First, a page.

The federal government operates a complex system of supply controls, price supports, and trade restrictions on sugar. Sugar policies allow some farmers to reap large benefits at the expense of consumers and American businesses that use sugar in production. U.S. sugarcane production is located mainly in Florida and Louisiana. U.S. sugar beet production is mainly in Minnesota, Idaho, North Dakota, Michigan, and California.
Federal intervention in the sugar industry has a long history. The United States imposed tariffs on sugar imports in 1789 and has protected domestic sugar producers more or less ever since.13 Congress imposed the first major controls on the domestic sugar market with the Jones-Costigan Act of 1934, which established quotas on production of cane and beet sugar. The Agriculture and Food Act of 1981 established the general structure of today’s sugar price support system. The 2008 farm bill added a new sugar-to-ethanol program under which the government buys excess imported sugar that might put downward pressure on inflated domestic sugar prices. The program defends domestic sugar growers’ 85 percent of the U.S. sugar market, and it provides for the government to sell excess sugar, at a loss if need be, to ethanol producers.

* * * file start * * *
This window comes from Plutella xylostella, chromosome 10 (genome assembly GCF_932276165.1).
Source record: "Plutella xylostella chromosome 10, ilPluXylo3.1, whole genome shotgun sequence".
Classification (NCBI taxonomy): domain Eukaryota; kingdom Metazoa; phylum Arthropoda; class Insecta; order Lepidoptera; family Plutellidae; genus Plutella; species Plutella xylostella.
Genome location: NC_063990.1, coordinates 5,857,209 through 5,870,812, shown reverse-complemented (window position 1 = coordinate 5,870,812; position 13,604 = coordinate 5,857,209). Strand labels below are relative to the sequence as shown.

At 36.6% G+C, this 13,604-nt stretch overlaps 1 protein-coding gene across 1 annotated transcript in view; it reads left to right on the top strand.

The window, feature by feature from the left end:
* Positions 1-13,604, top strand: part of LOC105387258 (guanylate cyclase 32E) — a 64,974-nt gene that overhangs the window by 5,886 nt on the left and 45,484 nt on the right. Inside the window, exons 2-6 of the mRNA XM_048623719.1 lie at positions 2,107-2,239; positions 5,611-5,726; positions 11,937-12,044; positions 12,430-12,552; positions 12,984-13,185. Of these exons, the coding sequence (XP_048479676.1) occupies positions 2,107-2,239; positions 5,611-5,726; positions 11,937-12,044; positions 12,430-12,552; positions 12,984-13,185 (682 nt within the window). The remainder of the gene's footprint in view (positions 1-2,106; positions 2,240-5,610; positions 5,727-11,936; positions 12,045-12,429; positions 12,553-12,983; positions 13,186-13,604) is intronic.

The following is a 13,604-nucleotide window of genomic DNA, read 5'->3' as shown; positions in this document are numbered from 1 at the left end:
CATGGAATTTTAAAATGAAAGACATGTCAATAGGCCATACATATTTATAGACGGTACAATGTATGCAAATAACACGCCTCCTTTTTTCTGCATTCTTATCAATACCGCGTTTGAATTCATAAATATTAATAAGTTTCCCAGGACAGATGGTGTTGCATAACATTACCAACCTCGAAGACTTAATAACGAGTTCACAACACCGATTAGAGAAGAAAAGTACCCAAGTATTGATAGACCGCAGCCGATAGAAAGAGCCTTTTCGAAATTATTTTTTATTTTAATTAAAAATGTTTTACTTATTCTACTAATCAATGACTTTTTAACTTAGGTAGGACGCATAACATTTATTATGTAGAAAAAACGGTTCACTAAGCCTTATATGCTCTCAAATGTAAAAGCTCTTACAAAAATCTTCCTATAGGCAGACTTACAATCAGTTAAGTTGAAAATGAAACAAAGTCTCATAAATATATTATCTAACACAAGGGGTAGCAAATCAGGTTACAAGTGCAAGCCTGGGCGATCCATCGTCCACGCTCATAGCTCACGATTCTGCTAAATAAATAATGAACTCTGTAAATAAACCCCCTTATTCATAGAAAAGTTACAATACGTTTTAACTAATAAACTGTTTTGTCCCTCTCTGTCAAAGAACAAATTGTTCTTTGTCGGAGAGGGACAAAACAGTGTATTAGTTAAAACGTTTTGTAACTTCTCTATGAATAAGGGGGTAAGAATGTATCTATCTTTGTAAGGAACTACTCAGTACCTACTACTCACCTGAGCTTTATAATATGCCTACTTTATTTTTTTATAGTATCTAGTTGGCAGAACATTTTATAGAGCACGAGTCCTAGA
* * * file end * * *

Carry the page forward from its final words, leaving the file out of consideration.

The federal government guarantees a minimum price for sugar in the domestic market by maintaining a system of preferential loan agreements, domestic marketing quotas, and import barriers. These policies impose a burden on consumers through higher prices. In recent years, USDA data show that U.S. sugar prices have been more than twice world market prices.14
There are three basic components of the federal sugar program:
1. Price Supports. To set artificially high sugar prices, the USDA operates a complex loan system. The agency makes loans to sugar processors, with processors using their sugar as collateral. In return, processors agree to pay sugar growers minimum prices set by the USDA. If the market price of sugar rises, processors sell their product on the market and pay back the loan. If the market price of sugar falls, processors are allowed to forfeit their collateral sugar to the government and not repay the loan. Alternately, they can repay their loan at a reduced rate. Either way, the effect is to guarantee minimum prices to processors and growers based on the loan rates set by the government. In addition, the federal government occasionally pays producers to discard their inventory to reduce "oversupply" on the market.